Dozens of California lawmakers are backing a bill that would increase the tax credit for renters by several hundred dollars, marking the first potential tax relief increase in decades.
The bill, Senate Bill 843, would increase the tax credit for joint filers earning $87,066 or less from $120 to $1,000, and from $60 to $500 for single filers earning 43 $533 or less. It would be the first tax credit increase since 1979 if the proposal is passed.
The bill would also make single parents eligible for the same credit as couples and allow people to receive the full credit even if the amount exceeds their tax liability.
“For too long, we’ve treated renters as the doormat outside of California’s economic stimulus house,” said the bill’s author, Sen. Steve Glazer, D-Orinda. “We cannot make an economic return without tenants having their rightful place inside. Renters have waited 42 years for a modest level of fairness in our tax code. We can’t keep them waiting any longer.
The bill would make the tax credit available to nearly 2.4 million renters in California, according to Glazer, who cited 2019 estimates from the Franchise Tax Board.
“An increase in the tax credit for tenants will mean people won’t have to choose between putting food on the table, taking their kids to the doctor, and paying rent,” Glazer said in a statement.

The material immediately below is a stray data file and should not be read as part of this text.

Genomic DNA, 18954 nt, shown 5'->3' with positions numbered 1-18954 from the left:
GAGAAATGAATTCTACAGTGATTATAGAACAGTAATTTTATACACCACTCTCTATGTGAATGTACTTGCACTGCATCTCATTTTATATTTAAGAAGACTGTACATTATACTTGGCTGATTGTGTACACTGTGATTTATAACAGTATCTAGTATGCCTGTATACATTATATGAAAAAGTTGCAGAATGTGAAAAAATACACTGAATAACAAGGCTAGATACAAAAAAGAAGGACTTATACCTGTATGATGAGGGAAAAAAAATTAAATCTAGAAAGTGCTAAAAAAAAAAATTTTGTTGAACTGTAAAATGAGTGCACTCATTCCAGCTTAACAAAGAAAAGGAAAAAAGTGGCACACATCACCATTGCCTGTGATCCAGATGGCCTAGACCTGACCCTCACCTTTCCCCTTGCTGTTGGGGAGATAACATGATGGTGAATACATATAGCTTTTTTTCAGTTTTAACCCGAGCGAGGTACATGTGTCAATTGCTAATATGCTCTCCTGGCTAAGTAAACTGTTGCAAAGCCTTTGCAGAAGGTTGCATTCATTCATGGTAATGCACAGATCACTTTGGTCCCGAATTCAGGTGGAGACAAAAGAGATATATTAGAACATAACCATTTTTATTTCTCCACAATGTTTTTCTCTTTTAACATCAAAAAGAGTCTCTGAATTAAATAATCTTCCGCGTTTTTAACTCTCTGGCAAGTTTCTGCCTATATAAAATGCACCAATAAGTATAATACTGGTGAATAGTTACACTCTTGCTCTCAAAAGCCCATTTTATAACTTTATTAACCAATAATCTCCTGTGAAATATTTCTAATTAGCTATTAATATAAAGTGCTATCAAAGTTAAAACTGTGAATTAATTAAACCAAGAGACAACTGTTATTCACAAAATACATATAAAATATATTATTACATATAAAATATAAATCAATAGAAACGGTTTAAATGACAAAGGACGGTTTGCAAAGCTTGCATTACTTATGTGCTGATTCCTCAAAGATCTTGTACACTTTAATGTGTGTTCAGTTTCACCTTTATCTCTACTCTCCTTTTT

Glazer’s bill has the support of 42 other lawmakers, including Republican Congressman Steven Choi, R-Irvine, Senator Scott Wilk, R-Santa Clarita, Congresswoman Janet Nguyen, R-Huntington Beach and Senator Brian Jones, R-Health.
One lawmaker cited the state’s projected budget surplus arguing for the bill.
“The state’s $45 billion budget surplus was built on the backs of hard-working Californians, including renters, who now deserve a break,” Jones said in a statement.
The credit-tenant was created in 1972. The legislator increased it in 1979, where it has remained since.
“Since its only increase in 1979, rents in California have increased more than five times while tenant credit has remained stable. The state’s median rent exceeds $1,500 per month for a two-bedroom apartment, and rentals in cities like San Francisco average more than $2,700 per month,” according to a statement from Glazer’s office.